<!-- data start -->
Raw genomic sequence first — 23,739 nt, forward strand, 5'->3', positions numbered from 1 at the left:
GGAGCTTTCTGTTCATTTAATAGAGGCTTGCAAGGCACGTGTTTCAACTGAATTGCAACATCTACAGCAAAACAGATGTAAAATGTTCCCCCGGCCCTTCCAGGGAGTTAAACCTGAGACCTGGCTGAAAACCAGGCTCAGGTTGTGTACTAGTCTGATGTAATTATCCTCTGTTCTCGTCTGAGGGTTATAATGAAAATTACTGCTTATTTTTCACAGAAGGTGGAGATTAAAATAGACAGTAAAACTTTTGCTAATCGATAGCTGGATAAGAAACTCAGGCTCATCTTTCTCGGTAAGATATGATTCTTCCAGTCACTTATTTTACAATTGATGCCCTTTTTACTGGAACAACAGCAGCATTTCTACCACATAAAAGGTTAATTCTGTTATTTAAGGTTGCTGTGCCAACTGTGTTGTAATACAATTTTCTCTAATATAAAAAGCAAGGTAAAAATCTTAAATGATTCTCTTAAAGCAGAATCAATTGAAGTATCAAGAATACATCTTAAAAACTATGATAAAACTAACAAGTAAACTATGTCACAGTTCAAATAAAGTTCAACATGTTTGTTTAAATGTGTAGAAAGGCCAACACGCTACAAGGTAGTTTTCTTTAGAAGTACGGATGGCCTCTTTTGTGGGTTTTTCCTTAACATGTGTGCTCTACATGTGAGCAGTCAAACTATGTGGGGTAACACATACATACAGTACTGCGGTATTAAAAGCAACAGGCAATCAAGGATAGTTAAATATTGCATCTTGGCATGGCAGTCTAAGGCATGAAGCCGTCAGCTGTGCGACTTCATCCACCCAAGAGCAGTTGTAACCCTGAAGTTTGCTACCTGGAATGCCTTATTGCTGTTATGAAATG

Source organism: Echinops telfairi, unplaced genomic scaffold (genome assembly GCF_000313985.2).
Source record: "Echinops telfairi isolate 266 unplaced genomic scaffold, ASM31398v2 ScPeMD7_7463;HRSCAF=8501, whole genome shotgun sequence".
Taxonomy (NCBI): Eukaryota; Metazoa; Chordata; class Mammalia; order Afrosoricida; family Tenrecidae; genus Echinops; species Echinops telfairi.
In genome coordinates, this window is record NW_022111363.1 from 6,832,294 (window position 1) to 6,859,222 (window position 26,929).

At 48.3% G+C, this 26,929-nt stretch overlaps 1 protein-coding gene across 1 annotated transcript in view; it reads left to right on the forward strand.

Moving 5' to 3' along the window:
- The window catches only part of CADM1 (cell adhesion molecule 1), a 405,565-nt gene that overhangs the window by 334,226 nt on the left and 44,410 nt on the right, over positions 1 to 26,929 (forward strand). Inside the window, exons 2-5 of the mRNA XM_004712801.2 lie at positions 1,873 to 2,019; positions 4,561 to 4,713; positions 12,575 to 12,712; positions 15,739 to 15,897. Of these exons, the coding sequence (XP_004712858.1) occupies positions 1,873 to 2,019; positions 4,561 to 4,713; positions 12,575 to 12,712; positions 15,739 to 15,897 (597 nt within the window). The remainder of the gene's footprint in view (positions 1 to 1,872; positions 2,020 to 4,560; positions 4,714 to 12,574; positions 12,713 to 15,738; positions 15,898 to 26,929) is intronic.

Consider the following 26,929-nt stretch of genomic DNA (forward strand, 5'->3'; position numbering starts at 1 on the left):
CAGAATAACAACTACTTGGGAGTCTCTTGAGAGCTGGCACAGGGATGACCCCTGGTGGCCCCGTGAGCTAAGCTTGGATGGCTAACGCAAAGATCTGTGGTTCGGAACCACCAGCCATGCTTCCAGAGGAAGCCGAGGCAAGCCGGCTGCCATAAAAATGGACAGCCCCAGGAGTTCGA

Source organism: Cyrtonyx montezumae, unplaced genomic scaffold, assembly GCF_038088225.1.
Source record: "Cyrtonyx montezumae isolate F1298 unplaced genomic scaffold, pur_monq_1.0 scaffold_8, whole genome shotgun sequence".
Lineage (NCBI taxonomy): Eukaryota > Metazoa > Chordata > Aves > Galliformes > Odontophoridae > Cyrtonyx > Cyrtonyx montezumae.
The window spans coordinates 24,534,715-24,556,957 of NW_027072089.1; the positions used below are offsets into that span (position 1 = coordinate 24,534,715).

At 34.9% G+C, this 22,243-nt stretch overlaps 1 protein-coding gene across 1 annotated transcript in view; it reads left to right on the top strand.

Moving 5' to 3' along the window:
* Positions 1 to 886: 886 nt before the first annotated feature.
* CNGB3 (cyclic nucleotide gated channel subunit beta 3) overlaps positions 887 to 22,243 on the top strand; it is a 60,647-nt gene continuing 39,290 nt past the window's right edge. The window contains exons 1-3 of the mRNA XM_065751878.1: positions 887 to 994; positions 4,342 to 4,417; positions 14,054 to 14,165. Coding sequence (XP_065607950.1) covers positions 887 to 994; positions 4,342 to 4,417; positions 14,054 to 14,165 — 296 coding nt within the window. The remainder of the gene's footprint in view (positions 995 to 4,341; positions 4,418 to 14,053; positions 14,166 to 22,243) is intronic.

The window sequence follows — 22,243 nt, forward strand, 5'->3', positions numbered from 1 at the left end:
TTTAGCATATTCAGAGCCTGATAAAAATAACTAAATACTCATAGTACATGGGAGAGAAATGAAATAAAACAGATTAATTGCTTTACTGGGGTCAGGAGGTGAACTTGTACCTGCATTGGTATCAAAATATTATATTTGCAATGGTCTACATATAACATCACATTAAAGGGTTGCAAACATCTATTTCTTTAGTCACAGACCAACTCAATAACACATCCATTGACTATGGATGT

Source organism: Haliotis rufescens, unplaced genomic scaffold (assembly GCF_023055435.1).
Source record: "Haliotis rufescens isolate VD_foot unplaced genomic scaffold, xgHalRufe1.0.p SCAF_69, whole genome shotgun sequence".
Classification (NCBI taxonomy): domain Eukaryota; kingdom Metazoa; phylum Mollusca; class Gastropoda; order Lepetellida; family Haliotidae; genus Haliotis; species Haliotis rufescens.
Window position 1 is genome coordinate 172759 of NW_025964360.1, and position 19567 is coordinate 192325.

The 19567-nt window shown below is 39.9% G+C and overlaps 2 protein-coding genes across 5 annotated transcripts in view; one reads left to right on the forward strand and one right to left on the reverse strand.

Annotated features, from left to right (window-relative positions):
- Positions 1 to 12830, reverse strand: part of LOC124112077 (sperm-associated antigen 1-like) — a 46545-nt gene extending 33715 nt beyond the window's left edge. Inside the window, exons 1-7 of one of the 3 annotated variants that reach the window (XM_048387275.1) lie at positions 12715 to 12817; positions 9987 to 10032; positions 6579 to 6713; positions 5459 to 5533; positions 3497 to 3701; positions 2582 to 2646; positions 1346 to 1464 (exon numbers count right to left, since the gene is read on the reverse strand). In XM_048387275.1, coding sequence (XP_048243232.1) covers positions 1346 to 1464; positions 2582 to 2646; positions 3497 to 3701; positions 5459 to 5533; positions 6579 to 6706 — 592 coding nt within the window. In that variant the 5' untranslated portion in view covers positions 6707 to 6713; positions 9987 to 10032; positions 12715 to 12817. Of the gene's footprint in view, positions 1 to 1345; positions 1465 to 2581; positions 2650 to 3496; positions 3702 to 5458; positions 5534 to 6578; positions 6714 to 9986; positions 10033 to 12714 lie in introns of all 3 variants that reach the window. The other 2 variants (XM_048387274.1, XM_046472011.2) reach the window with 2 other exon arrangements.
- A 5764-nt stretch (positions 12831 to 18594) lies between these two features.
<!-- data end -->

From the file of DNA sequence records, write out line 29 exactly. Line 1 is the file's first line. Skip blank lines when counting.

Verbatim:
- A 5764-nt stretch (positions 12831 to 18594) lies between these two features.